Ahhhhhh! So I understand I am exactly 3 years late in posting but for anyone that stumbles across this post with the same question, I want to clear something up.
Being a CNL might have been the best decision of my life! (Aside from my decision NOT to go to medical school!)
I love my job! Not every now and then, not when I save a patient life, not because my units are the best ever or I work at some ridiculous, iconic hospital or live in a great city....no.... I LOVE MY JOB. I LOVE MY ROLE. I LOVE WHAT I DO ON A DAILY BASIS. And here is the thing....I work in the exact same critical care units that I worked in before with the exact same people in the same frustrating, low performing, Midwestern megaplex that I have worked in forever. And being an RN there got really old. I spent the first 7 years of my career thinking I had made the worst mistake of my life (becoming a nurse) after making the best decision of my life (not going to medical school....to which I was accepted too).
See here is what makes the difference between RNs, NPs/CNSs, MDs, PAs, DOs, and any other direct provider and a CNL. We are all at the bedside/frontlines, but while everyone else helps their patients, I help the entire patient population of my units, my department, and my hospital. What is more.....staff - all staff....LOVE this role. I aM more accepted, more welcomed, more sought out than any other person or role in my area. The nurse managers come to me, the physicians come to me, the surgeons, the staff, SW, Cas management, even people who aren't in my units! You know why? Because CNLS have the knowledge and skill set to get **** done and get it done fast, right, and impressively better than any other individual.
The CNL is an advanced medical GENERALIST not a specialist like NPs or CNSs. But that doesn't mean we have less value or competency. In fact in many cases we have more knowledge and competency because we have been taught to think outside the box, being people togethee, rapidly absorb, synthesize, and analyze info, and we are right there at the bedside with patients and providers. Have a physician who needs to prone a patient but has no idea what timing to use, what labs need monitoring, what prophylaxis is needed, or what the criteria is? Guess what? That is me.
Need to arrange a family meeting to discuss end of life care with a belligerent family? Guess what? I get it done, align with the family and guide everyone through it peacefully.
Have a high rate of hospital acquired infections or conditions? Guess what? Also me.
CNLs are a jack of all trades with the advanced knowledge to speak the language of all other disciplines, dig down to the root of the problem, solve it right then and there, and then......here is the big money shot....we take that knowledge and when it starts trending as an ongoing systems or process problem, we measure it, we fix it, and we fix it permanently.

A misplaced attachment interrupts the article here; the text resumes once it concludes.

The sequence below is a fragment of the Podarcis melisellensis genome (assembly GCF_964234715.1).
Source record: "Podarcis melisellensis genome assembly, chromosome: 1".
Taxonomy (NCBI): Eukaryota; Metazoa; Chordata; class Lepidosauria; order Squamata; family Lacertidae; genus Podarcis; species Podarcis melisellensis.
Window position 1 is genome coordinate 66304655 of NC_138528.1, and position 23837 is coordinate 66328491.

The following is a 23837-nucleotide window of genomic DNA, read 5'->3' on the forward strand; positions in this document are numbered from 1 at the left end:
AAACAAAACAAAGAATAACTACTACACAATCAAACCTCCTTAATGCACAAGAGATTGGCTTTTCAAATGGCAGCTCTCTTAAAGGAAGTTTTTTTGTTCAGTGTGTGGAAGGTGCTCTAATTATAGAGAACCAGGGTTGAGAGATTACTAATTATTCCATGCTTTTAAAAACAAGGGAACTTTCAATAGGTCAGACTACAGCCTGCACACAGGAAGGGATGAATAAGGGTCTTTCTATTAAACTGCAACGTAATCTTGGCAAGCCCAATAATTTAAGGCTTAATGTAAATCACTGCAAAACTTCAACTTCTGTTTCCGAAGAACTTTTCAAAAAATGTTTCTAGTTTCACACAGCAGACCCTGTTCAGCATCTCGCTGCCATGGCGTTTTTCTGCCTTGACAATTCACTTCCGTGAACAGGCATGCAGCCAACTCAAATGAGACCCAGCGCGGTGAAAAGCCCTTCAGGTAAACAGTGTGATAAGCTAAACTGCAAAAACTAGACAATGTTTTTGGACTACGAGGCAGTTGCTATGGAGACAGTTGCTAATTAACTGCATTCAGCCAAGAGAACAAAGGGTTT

The only downside of my job is I AM IN SUCH HIGH DEMAND that I need more help. Other CNLs. We are supposed to be one per unit. I have an entire critical care department. I carry more patients that our 3 ICU teams combined (I see recovery, psych, and acute medicine patients all that overflow into our units). I have 190 RN staff. I have 6 nurse managers/anms, roughly 40 attending physicians, 6 chief physicians, an NP, a PA, 6 CRNAs, 6 CNAs, 9 RN students, 2 graduate students, 12 to 16 interns and residents, 3 fellows, AND every ancillary clinical service that touches my patients.
But I LOVE my job.
And the people who work with me, LOVE MY ROLE.
And patients love me.
And it isn't just me or my personality. We have one in med surg, one in primary care, and one in psych. And although we almost have VERY different personalities and styles, we all do the same thing.
Clinical....patient centered...evidence based....interdisciplinary....work that focuses on improving the quality, safety, and value of care at the point-of-care.
There isn't a CNL that I know....that is not passionately in love with their job.
The reason people "don't get" what a CNL is or they throw out some half assed, ill informed or biased answer is because they have read or heard something about the role, and they have tried to pull together this image of what that looks like using traditional ideas or nursing.
For example....they hear evidence-based practitioner and they imagine their old, out-of-touch, hasn't practiced in 20 years, nursing professor.
And then they read that we improve quality and cost of care and they assume CNLs also look a bit like their nurse manager or QI officer who is always breathing down their neck.
Or they read that we are advanced generalist and thus envision some sort of glorified charge nurse who think they are too good to work the floor anymore.
When you put all that together, you get a very ugly and off-putting, nowhere close to the truth picture of what people think a CNL is.